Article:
2. Sometimes there are moments when your child has stuffed up (so to speak!) and they are genuinely sorry for what they did. Those moments are sometimes good to say right then, and gently, “You know, that might be something that you’d like to say sorry for in Reconciliation.” It’s critical not to shame children. When we shame children for things they’ve done wrong it actually makes them more afraid to go to Reconciliation. After all, if Mum and Dad (who are supposed to love me) are ashamed of me then what’s the priest going to think?
  3. Be a role model by making use of the Sacrament of Reconciliation yourself. Think about making it a monthly practice for the whole family to attend the Sacrament of Reconciliation together (although you confess individually, of course!).
  4. Learn to ask for forgiveness as a parent. This is another way of cultivating the spirit of the Sacrament of Reconciliation in your family. For instance, if you’ve been too harsh about something say: “I’m sorry. You did the wrong thing, but I was too harsh with the consequences.” Or, “Okay, I can see now that perhaps that wasn’t fair and I’m sorry.” Or, “Perhaps Mum took that joke a bit far and I’m sorry.”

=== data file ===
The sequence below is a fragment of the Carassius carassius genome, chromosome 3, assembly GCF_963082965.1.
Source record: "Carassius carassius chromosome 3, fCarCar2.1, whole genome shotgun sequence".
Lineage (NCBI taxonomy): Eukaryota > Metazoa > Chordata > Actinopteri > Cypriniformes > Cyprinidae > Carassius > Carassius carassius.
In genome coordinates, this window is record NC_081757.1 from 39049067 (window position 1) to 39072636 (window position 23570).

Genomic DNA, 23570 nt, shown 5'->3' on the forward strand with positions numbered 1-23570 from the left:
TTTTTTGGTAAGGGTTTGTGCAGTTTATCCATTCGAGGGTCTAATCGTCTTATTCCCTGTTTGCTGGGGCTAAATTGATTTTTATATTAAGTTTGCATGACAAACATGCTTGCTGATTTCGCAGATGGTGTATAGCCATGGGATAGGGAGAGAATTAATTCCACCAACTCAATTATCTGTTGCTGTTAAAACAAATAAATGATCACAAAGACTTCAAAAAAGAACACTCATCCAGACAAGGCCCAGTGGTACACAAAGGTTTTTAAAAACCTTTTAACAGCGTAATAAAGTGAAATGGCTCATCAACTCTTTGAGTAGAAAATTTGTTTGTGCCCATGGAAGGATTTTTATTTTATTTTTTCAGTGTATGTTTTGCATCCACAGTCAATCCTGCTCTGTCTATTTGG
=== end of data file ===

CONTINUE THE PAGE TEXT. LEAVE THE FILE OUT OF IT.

5. Also, be forgiving as parents. Children will learn about God’s forgiveness through how you, as parents, forgive.
  6. Finally, talk to your children about Jesus’ death and resurrection. Helping your children to have a personal relationship with Jesus is very important if we want them to make the most of the Sacrament of Reconciliation. If you don’t feel comfortable with this kind of conversation, there are some great DVDs and other resources out there!

How can I help my child with special needs celebrate the Sacrament of Reconciliation?

Loyola Press has produced a wonderful resource called the “Adaptive Reconciliation Kit” which is especially for individuals with autism and other special needs.

Where can I find more information about the Sacrament of Reconciliation?

To find out more about the Sacrament of Reconciliation, have a chat with your parish priest. You can also check out the Catechism of the Catholic Church, sections 1422-1498.